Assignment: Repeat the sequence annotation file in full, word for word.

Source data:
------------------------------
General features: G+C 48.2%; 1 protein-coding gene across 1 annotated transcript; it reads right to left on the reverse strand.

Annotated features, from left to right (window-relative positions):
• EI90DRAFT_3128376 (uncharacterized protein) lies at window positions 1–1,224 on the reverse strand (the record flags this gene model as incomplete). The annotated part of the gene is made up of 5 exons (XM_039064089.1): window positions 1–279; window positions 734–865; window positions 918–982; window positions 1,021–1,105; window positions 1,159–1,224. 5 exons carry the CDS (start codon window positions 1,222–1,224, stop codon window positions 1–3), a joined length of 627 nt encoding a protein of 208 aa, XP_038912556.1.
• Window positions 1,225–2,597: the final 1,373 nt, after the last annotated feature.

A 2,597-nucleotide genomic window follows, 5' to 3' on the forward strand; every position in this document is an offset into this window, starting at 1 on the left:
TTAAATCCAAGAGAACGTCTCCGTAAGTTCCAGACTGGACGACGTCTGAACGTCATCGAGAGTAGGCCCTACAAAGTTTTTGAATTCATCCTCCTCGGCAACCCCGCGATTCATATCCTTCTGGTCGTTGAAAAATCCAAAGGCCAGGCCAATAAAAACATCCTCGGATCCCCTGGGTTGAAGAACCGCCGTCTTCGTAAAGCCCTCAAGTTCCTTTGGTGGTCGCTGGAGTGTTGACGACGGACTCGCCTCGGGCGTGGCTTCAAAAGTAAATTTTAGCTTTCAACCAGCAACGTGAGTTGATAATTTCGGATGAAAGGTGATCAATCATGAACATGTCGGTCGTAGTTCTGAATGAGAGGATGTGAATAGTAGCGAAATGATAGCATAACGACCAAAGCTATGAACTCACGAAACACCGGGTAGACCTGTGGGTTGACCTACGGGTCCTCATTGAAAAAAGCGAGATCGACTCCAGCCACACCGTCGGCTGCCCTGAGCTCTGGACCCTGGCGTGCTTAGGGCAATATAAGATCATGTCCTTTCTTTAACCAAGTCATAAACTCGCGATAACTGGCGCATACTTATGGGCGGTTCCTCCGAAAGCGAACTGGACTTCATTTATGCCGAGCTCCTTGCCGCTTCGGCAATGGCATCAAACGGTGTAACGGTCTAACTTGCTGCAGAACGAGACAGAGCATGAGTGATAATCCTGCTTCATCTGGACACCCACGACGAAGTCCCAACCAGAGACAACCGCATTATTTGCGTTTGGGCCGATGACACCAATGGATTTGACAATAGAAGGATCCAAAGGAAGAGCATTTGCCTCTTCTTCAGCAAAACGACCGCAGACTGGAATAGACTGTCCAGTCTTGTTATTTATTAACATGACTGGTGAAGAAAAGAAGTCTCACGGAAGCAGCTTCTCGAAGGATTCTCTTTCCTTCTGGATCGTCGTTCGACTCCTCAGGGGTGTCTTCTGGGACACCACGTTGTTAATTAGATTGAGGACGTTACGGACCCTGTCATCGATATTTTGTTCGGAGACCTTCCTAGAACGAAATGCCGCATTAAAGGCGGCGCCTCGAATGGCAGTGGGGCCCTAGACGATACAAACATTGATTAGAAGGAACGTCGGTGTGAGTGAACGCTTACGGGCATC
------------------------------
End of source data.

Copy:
General features: G+C 48.2%; 1 protein-coding gene across 1 annotated transcript; it reads right to left on the reverse strand.

Annotated features, from left to right (window-relative positions):
• EI90DRAFT_3128376 (uncharacterized protein) lies at window positions 1–1,224 on the reverse strand (the record flags this gene model as incomplete). The annotated part of the gene is made up of 5 exons (XM_039064089.1): window positions 1–279; window positions 734–865; window positions 918–982; window positions 1,021–1,105; window positions 1,159–1,224. 5 exons carry the CDS (start codon window positions 1,222–1,224, stop codon window positions 1–3), a joined length of 627 nt encoding a protein of 208 aa, XP_038912556.1.
• Window positions 1,225–2,597: the final 1,373 nt, after the last annotated feature.

A 2,597-nucleotide genomic window follows, 5' to 3' on the forward strand; every position in this document is an offset into this window, starting at 1 on the left:
TTAAATCCAAGAGAACGTCTCCGTAAGTTCCAGACTGGACGACGTCTGAACGTCATCGAGAGTAGGCCCTACAAAGTTTTTGAATTCATCCTCCTCGGCAACCCCGCGATTCATATCCTTCTGGTCGTTGAAAAATCCAAAGGCCAGGCCAATAAAAACATCCTCGGATCCCCTGGGTTGAAGAACCGCCGTCTTCGTAAAGCCCTCAAGTTCCTTTGGTGGTCGCTGGAGTGTTGACGACGGACTCGCCTCGGGCGTGGCTTCAAAAGTAAATTTTAGCTTTCAACCAGCAACGTGAGTTGATAATTTCGGATGAAAGGTGATCAATCATGAACATGTCGGTCGTAGTTCTGAATGAGAGGATGTGAATAGTAGCGAAATGATAGCATAACGACCAAAGCTATGAACTCACGAAACACCGGGTAGACCTGTGGGTTGACCTACGGGTCCTCATTGAAAAAAGCGAGATCGACTCCAGCCACACCGTCGGCTGCCCTGAGCTCTGGACCCTGGCGTGCTTAGGGCAATATAAGATCATGTCCTTTCTTTAACCAAGTCATAAACTCGCGATAACTGGCGCATACTTATGGGCGGTTCCTCCGAAAGCGAACTGGACTTCATTTATGCCGAGCTCCTTGCCGCTTCGGCAATGGCATCAAACGGTGTAACGGTCTAACTTGCTGCAGAACGAGACAGAGCATGAGTGATAATCCTGCTTCATCTGGACACCCACGACGAAGTCCCAACCAGAGACAACCGCATTATTTGCGTTTGGGCCGATGACACCAATGGATTTGACAATAGAAGGATCCAAAGGAAGAGCATTTGCCTCTTCTTCAGCAAAACGACCGCAGACTGGAATAGACTGTCCAGTCTTGTTATTTATTAACATGACTGGTGAAGAAAAGAAGTCTCACGGAAGCAGCTTCTCGAAGGATTCTCTTTCCTTCTGGATCGTCGTTCGACTCCTCAGGGGTGTCTTCTGGGACACCACGTTGTTAATTAGATTGAGGACGTTACGGACCCTGTCATCGATATTTTGTTCGGAGACCTTCCTAGAACGAAATGCCGCATTAAAGGCGGCGCCTCGAATGGCAGTGGGGCCCTAGACGATACAAACATTGATTAGAAGGAACGTCGGTGTGAGTGAACGCTTACGGGCATC